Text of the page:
Bio-Identical Hormone Replacement
And Anti-Aging Therapies
DHEA (dehydroepiandrosterone) is an adrenal hormone that is the precursor for steroid hormones such as testosterone and estrogen. DHEA declines precipitously with advancing age in both men and women. In 1981, the Life Extension Foundation introduced DHEA (dehydroepiandrosterone) to its members through an article that described the multiple benefits that this hormone might produce. However, the general public did not learn about DHEA supplements until 1996, when the benefits of DHEA were touted by the news media and in several popular books. DHEA became credible to the medical establishment when the New York Academy of Sciences published a book entitled DHEA and Aging. This book provided scientific validation for the many life extending effects of DHEA
Dehydroepiandrosterone, or DHEA, is a steroid hormone synthesized from cholesterol and secreted by the adrenal glands. The adrenals are walnut-sized organs located right above your kidneys. The average adult makes about 25 mg of DHEA per day (some more, some less) with dwindling production as we get older. Men at all ages have more DHEA than women.
Natural DHEA production is at its highest in your twenties: by the time we reach seventy we only make about 20% of the DHEA we had when we were young. A decline in DHEA with the passage of time is clearly what nature intended — and as far as we know, a healthy process. This is only one of the major reasons we don’t recommend self-prescribing DHEA through over-the-counter products.
Another reason is that DHEA is a very powerful precursor to all of your major sex hormones: estrogen, progesterone, and testosterone. (It’s molecular structure is closely related to testosterone). We call it the “mother hormone” — the source that fuels the body’s metabolic pathway:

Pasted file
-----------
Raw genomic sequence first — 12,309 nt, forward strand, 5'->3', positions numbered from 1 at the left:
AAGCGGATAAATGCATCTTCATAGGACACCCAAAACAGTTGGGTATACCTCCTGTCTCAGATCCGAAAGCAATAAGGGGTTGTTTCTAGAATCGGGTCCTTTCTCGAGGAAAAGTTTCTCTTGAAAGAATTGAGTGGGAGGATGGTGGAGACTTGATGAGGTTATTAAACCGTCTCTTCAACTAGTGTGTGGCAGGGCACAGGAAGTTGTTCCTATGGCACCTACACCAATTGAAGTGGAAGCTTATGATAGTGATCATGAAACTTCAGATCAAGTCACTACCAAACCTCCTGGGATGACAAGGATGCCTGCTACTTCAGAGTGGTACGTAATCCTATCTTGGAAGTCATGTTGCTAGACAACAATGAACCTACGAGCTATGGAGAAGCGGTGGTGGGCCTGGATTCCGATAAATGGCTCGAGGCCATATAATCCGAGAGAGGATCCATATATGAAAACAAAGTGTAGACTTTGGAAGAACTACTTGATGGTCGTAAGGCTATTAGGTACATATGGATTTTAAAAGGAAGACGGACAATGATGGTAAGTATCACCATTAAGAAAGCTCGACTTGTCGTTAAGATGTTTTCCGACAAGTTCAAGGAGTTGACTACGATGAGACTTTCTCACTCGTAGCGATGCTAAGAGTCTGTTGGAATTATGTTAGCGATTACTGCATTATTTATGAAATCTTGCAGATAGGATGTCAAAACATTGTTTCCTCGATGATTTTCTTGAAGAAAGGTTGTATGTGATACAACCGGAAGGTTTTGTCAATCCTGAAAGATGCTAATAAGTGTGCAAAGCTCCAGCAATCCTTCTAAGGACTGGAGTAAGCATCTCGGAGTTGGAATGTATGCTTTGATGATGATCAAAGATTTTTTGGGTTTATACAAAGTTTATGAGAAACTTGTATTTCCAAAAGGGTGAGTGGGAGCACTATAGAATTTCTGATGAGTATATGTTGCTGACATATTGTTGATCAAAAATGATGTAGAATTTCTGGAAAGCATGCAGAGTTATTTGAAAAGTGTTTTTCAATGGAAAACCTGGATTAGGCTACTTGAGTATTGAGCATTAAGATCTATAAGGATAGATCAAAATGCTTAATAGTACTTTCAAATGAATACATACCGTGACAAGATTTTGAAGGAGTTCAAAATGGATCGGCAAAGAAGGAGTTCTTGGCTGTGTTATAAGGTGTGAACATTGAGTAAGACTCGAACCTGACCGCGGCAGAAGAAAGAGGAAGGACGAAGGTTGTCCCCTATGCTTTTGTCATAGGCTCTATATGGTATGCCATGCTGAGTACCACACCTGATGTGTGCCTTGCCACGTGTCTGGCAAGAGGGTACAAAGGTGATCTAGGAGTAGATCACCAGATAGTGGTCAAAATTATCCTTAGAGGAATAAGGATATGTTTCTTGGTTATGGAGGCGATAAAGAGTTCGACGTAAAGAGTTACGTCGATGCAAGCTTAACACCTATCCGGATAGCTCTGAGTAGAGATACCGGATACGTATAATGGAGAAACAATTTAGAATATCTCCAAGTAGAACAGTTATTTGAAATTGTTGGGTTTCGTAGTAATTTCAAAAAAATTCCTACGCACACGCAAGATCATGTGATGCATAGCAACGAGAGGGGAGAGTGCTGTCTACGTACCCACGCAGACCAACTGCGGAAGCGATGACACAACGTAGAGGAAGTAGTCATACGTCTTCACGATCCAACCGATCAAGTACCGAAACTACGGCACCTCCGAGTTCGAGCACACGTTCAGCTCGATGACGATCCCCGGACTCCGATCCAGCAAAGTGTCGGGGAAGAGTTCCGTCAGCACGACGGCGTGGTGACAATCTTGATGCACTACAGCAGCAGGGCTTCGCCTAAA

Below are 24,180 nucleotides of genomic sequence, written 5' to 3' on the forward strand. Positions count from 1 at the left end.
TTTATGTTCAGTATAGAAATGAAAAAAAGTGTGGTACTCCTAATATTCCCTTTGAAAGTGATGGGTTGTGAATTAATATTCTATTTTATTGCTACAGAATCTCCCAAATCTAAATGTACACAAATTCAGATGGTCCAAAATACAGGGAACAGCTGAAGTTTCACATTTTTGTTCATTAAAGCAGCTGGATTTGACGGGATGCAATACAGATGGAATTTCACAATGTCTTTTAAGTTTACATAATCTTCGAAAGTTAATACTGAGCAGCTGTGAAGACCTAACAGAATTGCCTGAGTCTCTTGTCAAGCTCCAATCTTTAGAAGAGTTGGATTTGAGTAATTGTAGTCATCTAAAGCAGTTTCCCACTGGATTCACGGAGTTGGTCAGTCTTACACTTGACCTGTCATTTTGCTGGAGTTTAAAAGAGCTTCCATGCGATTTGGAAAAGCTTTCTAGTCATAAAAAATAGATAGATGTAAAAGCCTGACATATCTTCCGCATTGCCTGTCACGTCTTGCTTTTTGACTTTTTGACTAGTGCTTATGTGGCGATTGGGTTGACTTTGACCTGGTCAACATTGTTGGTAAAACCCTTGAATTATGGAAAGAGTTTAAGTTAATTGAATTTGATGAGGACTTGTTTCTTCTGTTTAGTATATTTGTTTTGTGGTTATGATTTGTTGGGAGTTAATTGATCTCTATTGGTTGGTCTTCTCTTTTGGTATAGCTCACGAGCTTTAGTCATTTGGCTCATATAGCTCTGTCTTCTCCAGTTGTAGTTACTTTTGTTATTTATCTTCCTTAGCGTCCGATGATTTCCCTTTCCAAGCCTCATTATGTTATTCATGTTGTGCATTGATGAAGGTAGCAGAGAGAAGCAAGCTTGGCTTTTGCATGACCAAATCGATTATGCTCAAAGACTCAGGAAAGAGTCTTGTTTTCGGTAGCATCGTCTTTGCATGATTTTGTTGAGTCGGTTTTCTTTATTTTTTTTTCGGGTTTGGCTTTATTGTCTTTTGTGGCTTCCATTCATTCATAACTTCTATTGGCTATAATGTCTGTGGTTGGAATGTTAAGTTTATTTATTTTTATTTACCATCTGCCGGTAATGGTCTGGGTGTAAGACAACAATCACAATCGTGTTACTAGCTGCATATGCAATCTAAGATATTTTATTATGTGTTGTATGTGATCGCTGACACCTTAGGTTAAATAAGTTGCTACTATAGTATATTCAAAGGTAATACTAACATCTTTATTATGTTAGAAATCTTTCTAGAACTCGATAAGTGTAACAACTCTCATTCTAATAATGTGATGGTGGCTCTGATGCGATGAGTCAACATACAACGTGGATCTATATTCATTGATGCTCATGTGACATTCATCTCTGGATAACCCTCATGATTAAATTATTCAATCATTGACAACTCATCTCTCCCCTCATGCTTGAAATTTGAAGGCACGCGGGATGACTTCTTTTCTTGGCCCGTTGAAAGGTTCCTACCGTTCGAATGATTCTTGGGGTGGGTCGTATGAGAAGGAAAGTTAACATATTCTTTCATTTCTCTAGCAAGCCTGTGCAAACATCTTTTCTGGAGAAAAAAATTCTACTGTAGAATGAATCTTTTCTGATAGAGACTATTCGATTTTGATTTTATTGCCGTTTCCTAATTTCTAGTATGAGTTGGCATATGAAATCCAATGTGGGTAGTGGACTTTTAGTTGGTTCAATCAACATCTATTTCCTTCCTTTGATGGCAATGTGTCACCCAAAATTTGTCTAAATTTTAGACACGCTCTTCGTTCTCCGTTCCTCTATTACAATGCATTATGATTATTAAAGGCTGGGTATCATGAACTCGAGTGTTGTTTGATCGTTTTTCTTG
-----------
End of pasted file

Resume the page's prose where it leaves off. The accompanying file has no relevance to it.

The hormonal stimulus for sex drive in both men and women is testosterone, which declines with advancing age in both sexes. Testosterone also plays an important role in maintaining muscle mass and strength and bone density. The hormone is often administered to aging men and women as a topical cream, but oral testosterone supplements and injectable forms are also available.
Estrogen and Progesterone
The "female" steroid hormones estrogen and progesterone play important roles in maintaining bone density and strength, sexual function, mental function and, in women, in countering the effects of the menopause. Recent studies indicate that estrogen may be an effective treatment for age-associated memory problems.* Both estrogen and progesterone are available in a variety of forms -- natural or synthetic, oral or topical. There is considerable interest in the use of plant-derived phytoestrogens, which have weak (but safe) estrogenic activity as a possible replacement for drug forms of estrogen. One product, Natural Estrogen, has been specially designed for this purpose.
Melatonin is a hormone produced by the pineal gland, which is located beneath the brain. Melatonin is a highly potent antioxidant, which has been described as the pacemaker of the aging clock in humans. It is released every night as part of our time-dependent biorhythms to help induce sleep and recuperation from fatigue. Published studies indicate the importance of maintaining youthful levels of melatonin to help protect against age-related degenerative diseases.
Pregnenolone is known as the "mother hormone" because it is the precursor of a number of hormones including DHEA, testosterone and estrogen. Studies have demonstrated that the neurosteroid Pregnenolone has a stimulatory effect on memory.
B Complex Vitamins
Folic Acid, Vitamin B6 and Vitamin B12
Cardiovascular disease, the number-one killer of men and women, claims the lives of almost 40% of the more than 2.4 million Americans who die each year. Today, about 64 million Americans have some form of cardiovascular disease. Homocysteine a nonessential, sulfur-containing amino acid, is an independent marker of risk for the development of cardiovascular disease. Back in 1981, we first recommended that members reduce homocysteine levels by taking folic acid, vitamin B6, and vitamin B12. Some researchers consider homocysteine as important a cardiovascular risk factor as low-density lipoprotein (LDL). Homocysteine can make blood clot more easily than normal, increasing the risk of both heart attack and death by heart attack. Inadequate levels of folic acid and vitamins B6 and B12 can lead to increased homocysteine levels.